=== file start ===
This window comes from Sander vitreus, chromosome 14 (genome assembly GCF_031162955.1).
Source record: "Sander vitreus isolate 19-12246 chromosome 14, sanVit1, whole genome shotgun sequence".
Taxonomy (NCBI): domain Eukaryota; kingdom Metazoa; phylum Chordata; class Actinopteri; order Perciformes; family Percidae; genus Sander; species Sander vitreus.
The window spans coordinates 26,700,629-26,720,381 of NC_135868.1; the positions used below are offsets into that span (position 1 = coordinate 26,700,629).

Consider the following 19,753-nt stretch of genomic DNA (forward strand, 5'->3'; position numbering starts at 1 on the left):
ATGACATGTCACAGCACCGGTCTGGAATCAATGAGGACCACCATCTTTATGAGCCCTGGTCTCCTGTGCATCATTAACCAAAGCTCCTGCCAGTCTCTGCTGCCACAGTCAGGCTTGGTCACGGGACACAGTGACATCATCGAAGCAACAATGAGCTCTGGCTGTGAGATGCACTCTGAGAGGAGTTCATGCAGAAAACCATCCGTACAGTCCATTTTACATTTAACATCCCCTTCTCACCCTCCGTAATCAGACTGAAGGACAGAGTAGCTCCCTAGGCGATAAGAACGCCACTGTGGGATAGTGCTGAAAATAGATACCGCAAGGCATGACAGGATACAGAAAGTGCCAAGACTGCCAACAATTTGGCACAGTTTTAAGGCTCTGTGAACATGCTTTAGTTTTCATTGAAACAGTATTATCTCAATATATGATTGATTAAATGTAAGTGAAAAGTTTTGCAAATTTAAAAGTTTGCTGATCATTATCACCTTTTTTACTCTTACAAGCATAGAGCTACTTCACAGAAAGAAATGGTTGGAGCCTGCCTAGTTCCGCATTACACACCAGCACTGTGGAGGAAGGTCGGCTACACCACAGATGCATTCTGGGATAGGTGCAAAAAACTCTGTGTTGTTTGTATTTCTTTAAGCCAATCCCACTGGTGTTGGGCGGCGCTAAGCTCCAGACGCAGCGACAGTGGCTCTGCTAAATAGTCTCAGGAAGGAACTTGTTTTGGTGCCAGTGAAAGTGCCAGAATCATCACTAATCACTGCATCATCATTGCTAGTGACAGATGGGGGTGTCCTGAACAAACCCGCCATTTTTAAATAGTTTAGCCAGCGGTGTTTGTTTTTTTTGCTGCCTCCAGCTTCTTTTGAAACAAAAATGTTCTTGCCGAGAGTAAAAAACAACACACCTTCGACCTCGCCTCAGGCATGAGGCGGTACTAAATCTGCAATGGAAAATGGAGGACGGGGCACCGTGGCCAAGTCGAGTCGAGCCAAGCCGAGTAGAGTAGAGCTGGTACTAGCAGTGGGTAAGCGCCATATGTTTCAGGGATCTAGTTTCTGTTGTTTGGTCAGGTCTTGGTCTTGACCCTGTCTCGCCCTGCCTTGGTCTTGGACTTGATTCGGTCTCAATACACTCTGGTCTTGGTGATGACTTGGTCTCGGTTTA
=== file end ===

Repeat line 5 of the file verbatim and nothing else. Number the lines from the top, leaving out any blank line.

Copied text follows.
Consider the following 19,753-nt stretch of genomic DNA (forward strand, 5'->3'; position numbering starts at 1 on the left):